Dissimilation of cognate verb-object phrases is a highly productive process. For Spanish, an example is tomar una bebida for beber una bebida. The English glosses represent dissimilations also: take a drink substitutes for drink a drink. The term 'dissimilation' is used here to describe a syntactic operation which makes cognate constituents less alike.5 We can think a thought, have a thought, or give a thought, and so on, where think a thought is unquestionably basic. 4.2.3. Pleonastic possession This rule will specify the features of the possessive determiner in such cases as (21)Ajohn learned lesson, which can be rewritten as (22) John learned his lesson. 5

See my article on "Syntactic Dissimilation".



The same rule could account for


(23) John did his homework, (24) John cut his hand, (25) John gave his toys away.

An important property of these sentences is that they are no longer passivizable. We cannot derive


(26) His homework was done by John (27) His toys were given away by John

from (23) or (25), since the possessive determiners in (26) and (27) can only refer to someone other than the agent.



In 2.0 of this Chapter it was stated that theoretically all the possible permutations of the participant categories in a string will yield a sentence.® To illustrate, let us take a Base such as (28)Λ SbjP la lingiiistica 1

SourceP TransΡ Vb Juan interes provoca 2 3

Juan is the one in whom the interest is aroused, and the phrase interes provoca is taken as one constituent. That is, we assume it has already had the rule ObjP + Vb -» Vb applied to the string. The six possible permutations of the string are all said to be realizable as equivalents. These are derived in the following order: 123 (a) La lingiiistica es lo que a Juan le interesa 213 (b) A Juan la lingiiistica le interesa (mucho) JA Juan le interesa (mucho) la lingiiistica 231 IJuan se interesa por la lingiiistica 321 (d) Lo que le interesa a Juan es la lingiiistica 312 (e) El que se interesa por la lingiiistica es Juan 132 (f) La lingiiistica es lo que le interesa a Juan. These examples illustrate the active and passive potentials of (28). Notice that there is no or β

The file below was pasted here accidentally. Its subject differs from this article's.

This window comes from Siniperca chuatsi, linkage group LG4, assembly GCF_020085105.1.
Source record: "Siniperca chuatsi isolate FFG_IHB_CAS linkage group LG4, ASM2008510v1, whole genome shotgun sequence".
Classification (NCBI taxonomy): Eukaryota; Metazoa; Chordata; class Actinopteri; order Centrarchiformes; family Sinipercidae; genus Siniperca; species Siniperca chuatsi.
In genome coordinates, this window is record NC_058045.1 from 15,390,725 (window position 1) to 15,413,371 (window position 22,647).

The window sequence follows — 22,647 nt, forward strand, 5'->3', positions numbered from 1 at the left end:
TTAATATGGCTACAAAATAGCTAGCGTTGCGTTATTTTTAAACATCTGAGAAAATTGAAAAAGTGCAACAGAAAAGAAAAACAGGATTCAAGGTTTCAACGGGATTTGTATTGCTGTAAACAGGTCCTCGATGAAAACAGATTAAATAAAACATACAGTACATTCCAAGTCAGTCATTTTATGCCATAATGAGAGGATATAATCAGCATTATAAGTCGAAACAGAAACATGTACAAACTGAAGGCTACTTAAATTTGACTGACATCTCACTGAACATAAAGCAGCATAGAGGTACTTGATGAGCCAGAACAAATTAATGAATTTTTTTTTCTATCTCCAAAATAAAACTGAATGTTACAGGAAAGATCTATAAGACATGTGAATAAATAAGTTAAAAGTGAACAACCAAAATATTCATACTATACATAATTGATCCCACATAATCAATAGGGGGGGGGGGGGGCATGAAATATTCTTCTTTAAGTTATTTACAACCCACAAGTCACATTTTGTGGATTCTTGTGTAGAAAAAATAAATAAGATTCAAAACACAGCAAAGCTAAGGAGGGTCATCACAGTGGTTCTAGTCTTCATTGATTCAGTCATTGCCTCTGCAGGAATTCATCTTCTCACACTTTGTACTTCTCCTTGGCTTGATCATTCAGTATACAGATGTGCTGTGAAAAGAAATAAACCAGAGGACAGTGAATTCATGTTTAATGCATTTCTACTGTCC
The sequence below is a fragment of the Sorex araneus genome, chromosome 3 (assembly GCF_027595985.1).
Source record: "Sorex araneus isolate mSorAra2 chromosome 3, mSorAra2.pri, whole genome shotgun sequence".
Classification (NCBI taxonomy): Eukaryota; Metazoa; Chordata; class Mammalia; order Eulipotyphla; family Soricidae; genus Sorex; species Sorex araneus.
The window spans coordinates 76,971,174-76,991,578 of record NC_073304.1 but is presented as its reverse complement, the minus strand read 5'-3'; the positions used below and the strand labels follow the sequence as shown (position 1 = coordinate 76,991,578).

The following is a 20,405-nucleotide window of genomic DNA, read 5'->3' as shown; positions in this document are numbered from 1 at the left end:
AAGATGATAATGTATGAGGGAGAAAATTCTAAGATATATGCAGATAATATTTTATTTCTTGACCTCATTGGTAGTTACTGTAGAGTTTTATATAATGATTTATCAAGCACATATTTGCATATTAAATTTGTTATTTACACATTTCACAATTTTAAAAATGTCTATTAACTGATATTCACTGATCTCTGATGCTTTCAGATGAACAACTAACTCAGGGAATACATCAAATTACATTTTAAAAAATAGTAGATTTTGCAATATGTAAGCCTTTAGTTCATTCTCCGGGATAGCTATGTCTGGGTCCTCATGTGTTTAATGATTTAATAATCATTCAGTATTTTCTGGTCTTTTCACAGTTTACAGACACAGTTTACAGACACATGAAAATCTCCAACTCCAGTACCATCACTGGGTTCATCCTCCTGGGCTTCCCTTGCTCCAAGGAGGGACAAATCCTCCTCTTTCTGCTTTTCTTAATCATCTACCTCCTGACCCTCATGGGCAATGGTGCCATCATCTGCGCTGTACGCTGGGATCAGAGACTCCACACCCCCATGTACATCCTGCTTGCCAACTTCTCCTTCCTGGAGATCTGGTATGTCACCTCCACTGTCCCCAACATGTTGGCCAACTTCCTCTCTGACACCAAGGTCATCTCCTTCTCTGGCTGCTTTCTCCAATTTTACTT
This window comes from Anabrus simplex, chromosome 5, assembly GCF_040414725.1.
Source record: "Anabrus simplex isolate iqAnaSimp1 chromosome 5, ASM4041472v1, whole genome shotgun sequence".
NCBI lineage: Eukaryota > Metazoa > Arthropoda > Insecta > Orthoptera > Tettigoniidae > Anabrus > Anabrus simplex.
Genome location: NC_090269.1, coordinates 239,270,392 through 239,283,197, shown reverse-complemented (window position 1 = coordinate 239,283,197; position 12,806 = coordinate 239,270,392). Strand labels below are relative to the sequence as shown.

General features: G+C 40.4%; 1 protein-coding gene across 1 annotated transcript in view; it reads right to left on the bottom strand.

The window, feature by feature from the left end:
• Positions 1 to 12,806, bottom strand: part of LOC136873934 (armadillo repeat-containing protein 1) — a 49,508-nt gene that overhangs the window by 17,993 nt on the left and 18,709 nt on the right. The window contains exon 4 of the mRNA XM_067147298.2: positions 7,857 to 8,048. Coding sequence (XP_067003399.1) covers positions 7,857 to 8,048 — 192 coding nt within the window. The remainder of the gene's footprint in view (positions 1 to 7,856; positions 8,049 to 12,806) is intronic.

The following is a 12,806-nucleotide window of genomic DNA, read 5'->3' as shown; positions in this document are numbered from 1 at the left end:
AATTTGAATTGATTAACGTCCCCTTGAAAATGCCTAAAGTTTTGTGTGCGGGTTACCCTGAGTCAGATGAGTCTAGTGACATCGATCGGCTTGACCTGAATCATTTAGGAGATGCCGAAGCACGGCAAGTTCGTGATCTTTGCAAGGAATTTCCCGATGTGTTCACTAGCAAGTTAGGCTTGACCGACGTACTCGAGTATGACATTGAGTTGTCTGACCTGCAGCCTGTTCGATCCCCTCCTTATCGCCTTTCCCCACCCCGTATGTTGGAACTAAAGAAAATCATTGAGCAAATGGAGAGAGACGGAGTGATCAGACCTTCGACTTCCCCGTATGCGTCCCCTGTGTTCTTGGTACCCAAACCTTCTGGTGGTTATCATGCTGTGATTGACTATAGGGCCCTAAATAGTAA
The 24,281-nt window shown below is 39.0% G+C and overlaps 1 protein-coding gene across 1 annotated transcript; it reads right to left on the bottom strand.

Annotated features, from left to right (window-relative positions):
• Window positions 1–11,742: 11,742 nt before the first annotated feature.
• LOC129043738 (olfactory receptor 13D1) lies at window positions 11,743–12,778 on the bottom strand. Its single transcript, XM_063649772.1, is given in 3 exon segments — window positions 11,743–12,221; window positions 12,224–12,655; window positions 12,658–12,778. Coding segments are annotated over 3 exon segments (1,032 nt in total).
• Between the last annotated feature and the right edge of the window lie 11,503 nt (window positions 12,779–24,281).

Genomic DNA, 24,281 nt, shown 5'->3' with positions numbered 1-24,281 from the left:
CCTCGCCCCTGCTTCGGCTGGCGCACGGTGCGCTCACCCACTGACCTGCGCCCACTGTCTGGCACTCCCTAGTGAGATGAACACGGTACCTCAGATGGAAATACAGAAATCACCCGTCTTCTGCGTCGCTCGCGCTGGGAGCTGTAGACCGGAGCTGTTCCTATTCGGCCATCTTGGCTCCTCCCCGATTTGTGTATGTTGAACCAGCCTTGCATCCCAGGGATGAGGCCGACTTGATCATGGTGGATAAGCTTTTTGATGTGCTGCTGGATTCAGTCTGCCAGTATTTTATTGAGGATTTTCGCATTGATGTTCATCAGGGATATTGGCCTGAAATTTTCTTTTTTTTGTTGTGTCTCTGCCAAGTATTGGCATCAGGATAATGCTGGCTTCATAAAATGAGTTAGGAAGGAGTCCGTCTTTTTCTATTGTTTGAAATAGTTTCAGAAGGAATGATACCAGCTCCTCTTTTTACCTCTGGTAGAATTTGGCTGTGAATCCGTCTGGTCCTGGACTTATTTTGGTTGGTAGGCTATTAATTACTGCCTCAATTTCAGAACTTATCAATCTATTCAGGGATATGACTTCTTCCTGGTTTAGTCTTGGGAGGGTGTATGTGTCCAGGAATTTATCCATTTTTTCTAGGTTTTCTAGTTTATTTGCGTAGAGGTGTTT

(29) *La lingiiistica le interesa a Juan (30) *Juan es interesado por la lingiiistica. This was illustrated in "Intransitivization" with the equivalents of John frightens




The variants in (a), (d), (e), and (f) are the results of emphasizing one or another of the constituents. In (c) there are two possibilities: the causative active and the mediopassive. Another type of sentence for which all the possibilities will in some cases yield a grammatical sentence is the mediopassive with inanimate objects, or rather, subjects. In the example that follows, only the Base ordering will not yield a grammatical sentence in Spanish: (31)a

213 231 321 312 132





(J _ I) fdcil lapuerta abre 0 n e l J 1 2 3 (b) La puerta es fäcil de abrir (c) La puerta se abre fäcilmente Uno abre la puerta fäcilmente (d) Se abre la puerta fäcilmente Abrir la puerta es cosa fäcil (de hacer) (e) Se abre fäcilmente la puerta (f) Es fäcil (para uno) abrir la puerta.

Comparison of (31) with its English correspondent shows that for English, all of the permutations produce grammatical equivalents: (32)A





(\ ^ \) ={£}>

ease 7

the door 2

open 3

123 (a) θ 1 e a s ^ § e t s the door opened > ί s easy (for one) to get the door opened 'jit': one 213 ( b ) ^ ^ 6 ^ 0 0 Γ e a s y ) to open I The door is easily (to be) opened

231 (c)